Presidential Campaign

Who won the VP debate, Kaine or Pence? Pundits react

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The Hill asked Democratic, Republican and nonpartisan pundits to evaluate the two vice presidential nominees in their first and only debate. How did Republican Mike Pence and Democrat Tim Kaine do? Here’s what the pundits had to say.



Brad Bannon

Winner: Tim Kaine

Immediately after the introductions, Gov. Mike Pence (R-Ind.) and Sen. Tim Kaine (D-Va.) went right to the mat for their presidential candidates. Vice presidential candidates don’t have much impact on the presidential vote, so the best they can do is reinforce their running mates’ messages or clean up their messes.

Pence had the tougher job, since GOP nominee Donald Trump left the bigger mess. So Pence had to be the guy with the pooper scooper who walks behind and cleans up after the elephant in a circus parade.

After Trump’s sorry performance in the first presidential debate, Pence had nowhere to go but up. Kaine, like Democratic nominee Hillary Clinton, effectively kept his opponent on the defensive. Pence, like Trump, made a lot of funny faces when his opponent spoke. But Pence failed to, or couldn’t, defend any of Trump’s insults toward Latinos, women or veterans.

Kaine pressed the attack on Trump. The Democrat won because he held serve for Clinton, which is all that matters. Tuesday, the RealClearPolitics polling average had the Democratic ticket up almost 4 percentage points. It will still be about 4 points after this debate.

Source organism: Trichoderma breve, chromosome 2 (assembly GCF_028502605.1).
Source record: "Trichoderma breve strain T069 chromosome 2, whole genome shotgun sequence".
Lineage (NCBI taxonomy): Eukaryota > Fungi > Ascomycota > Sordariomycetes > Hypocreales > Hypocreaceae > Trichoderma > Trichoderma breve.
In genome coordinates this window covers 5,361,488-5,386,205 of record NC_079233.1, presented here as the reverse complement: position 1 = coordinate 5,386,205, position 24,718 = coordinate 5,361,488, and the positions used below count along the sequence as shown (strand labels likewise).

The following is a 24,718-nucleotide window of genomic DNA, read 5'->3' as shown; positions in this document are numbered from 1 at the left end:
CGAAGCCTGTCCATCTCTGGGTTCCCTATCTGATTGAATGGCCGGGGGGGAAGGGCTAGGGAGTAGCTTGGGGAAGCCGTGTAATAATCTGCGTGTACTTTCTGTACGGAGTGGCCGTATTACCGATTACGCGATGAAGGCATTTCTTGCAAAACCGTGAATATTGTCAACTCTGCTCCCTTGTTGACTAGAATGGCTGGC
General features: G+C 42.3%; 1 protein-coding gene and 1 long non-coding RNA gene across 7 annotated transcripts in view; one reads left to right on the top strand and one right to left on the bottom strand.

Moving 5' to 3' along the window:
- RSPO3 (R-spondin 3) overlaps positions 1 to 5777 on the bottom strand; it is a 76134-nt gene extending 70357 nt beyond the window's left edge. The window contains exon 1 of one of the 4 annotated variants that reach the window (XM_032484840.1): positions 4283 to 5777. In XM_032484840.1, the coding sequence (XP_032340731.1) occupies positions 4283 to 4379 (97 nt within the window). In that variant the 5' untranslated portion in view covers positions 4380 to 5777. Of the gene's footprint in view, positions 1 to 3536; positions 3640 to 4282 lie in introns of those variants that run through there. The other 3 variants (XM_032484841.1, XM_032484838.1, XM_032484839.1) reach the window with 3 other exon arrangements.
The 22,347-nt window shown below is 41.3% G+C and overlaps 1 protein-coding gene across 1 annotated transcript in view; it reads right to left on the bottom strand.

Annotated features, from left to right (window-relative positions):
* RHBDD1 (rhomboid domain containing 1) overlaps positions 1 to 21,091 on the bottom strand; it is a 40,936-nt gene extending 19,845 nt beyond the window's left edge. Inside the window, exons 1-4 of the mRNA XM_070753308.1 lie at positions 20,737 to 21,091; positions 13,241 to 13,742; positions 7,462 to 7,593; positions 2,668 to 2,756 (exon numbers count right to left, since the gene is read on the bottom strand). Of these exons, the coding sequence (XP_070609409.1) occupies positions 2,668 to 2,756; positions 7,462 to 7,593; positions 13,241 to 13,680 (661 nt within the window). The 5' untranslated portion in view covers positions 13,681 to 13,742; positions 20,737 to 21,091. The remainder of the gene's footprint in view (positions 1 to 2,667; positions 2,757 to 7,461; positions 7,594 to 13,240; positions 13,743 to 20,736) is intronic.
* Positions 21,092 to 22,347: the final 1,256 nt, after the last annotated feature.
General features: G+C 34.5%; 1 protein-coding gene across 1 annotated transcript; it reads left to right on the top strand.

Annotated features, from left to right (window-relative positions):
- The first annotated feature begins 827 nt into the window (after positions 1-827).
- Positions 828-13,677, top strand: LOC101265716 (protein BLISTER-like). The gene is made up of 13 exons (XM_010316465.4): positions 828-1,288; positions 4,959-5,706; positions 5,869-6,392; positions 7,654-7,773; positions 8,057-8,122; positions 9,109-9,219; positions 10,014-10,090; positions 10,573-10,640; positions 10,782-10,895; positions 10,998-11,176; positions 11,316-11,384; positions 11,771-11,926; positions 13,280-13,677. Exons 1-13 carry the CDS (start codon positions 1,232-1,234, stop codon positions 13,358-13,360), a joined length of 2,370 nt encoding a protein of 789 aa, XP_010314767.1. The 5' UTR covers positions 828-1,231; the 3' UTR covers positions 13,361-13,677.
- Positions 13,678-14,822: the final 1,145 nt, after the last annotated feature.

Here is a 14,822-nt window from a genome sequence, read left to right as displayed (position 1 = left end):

Bannon is CEO of Bannon Communications Research, which works with progressive groups, labor unions and Democratic candidates. He contributes regularly to two nationally syndicated progressive talk radio shows, “The Leslie Marshall Show” and “The Jeff Santos Show.” Bannon is also political analyst for CLTV, the cable news station of the Chicago Tribune and WGN-TV and a senior adviser to and contributing editor for, the social media network for politics.


Brent Budowsky

Winner: Tim Kaine

Kaine won the debate on points, but not decisively, and it will probably not have a listing impact on the election. At times, Kaine followed the strategy I suggested earlier today in The Hill, pitting Pence against Trump. Pence was weak defending Trump, usually by quickly changing the subject and attacking Clinton because he could not, or would not, defend Trump’s positions.

Pence was a more forceful debater and succeeded when he was presenting Trump as a change candidate, while Kaine was more forceful when he successfully pressed Pence about the GOP nominee.

Kaine scored with Clinton’s base. Pence scored with Trump’s base. Neither scored with undecided voters, so the debate probably does not change the election trajectory. It was not so much a debate between Kaine and Pence, but between Clinton’s talking points against Trump’s talking points. Another good reason to eagerly await the end of this campaign!

Budowsky was an aide to former Sen. Lloyd Bentsen (D-Texas) and former Chief Deputy Majority Whip Bill Alexander (D-Ark.). He holds an LL.M. degree in international financial law from the London School of Economics. Contact him at


Nomiki Konst

Winner: Tim Kaine

Pence, by virtue of having a conservative record and Trump as his running mate, was stuck in a Chinese finger trap on that debate stage.